Marxism 101: Alienation

In this tutorial, I will discuss the Marxist theory of alienation. Alienation is when we are disconnected, or removed from something else. We are alienated from that other thing. What Marx observed, was that the captialist mode of production causes many variations of alienation experienced by people. In this tutorial, I will explain three forms of alienation: from labour, from society and from nature.

Alienation from labour

Alienation from labour is when we consider the relationship between the worker and the business owner, or the proletariat and the bourgeoise. The work that it is done by the worker involves the creation of goods that don’t belong to them. Those goods belongs to the business owner. From this, the worker is alienated from their labour since they are creating something in a context where they have no control on how it is made, how much it costs, how much of it they get (if they get any of it at all), under what conditions they make it, and so on. This alienation stifles the individual expression of the worker and reduces them to a ‘cog in the machine’. This is alienation from labour in a nutshell.

Alienation from society

Under an overall economic structure that encourages extracting as much labour as possible from workers, this places work as the main focus of worker’s lives. Since the goal of capitalists is to get as much labour out of a worker as they can, this encourages to have them work as hard as they can for smaller wages. This results in the worker spending most of their time working in order to recieve an income that will allow them to meet their basic needs. Prior to laws protecting 8-hour working weeks and weekend penalty rates, workers would work 15-16 hour days 6 days a week (sometimes more), where they literally would only stop work to eat, sleep then return to work again.

The consequences of a society that makes the majority of people spending the vast majority of their lives working in a situation where they have no control, alienates them from focusing on social concerns with one another. Spending time with our family, friends and engaging in community focused activities is placed secondary to fulfilling our requirements as workers.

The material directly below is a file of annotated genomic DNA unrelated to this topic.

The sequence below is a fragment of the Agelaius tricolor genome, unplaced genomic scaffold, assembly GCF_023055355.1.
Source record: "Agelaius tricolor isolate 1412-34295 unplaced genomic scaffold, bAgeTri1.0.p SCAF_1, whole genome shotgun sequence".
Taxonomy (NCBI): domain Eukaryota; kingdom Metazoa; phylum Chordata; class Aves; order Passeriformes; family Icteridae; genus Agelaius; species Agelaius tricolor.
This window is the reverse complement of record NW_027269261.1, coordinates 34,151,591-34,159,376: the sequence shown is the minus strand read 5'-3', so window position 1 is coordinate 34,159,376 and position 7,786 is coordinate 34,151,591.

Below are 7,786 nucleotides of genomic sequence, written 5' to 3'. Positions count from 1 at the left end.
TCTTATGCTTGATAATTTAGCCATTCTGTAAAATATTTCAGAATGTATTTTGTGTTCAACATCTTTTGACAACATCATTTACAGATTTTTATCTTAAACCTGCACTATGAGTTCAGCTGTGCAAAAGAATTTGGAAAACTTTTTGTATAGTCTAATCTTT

Alienation from Nature

This is where the natural world has its value reduced to its potential profitability and exchange on the market. Nature is no longer treated as something good in of itself, or good for society. From this, society’s treatment of nature is dependent on how profitable it is. This is why many contemporary environmentalists, such as Extinction Rebellion, are critical of Capitalism in their environmental activism.

Alienation, or alienations, are driven by a phenomenon which is described in Marxist theory as ‘Commodity Fetishism’. This will be discussed in the next tutorial. If you wish to learn more about Alienation, visits marxists.org or get a copy of Karl Marx’s 1844 Manuscripts.

Published by

Andrew Tulloch

I have a Bachelor of Arts majoring in Philosophy and Sociology, with a Political Science minor. I also have an honours degree in Philosophy. I am currently studying for my PhD in Philosophy.

9 thoughts on “Marxism 101: Alienation”

    1. Thanks Jason,

      One sense of alienation would tie into the lack of investment into preparing for the pandemic. Most epidemiologists saw this coming but there was little preparation because there was little exchange value in preparing for a pandemic that we were unsure if/when it would occur. Another expression of the alienation would be the hoarding of toilet paper, desparation of workers demanding they be recognised as ‘essential’. This flows on to the problem of ‘false consciousness’. Seeing all of our value as an employed worker made it very difficult to see that actually staying home not working held more real value than going to work and putting yourself and others at risk. But when we see all value in terms of exchange value, this is intuitively rejected by many people (why should the government pay for people to stay home when I have to still work!?)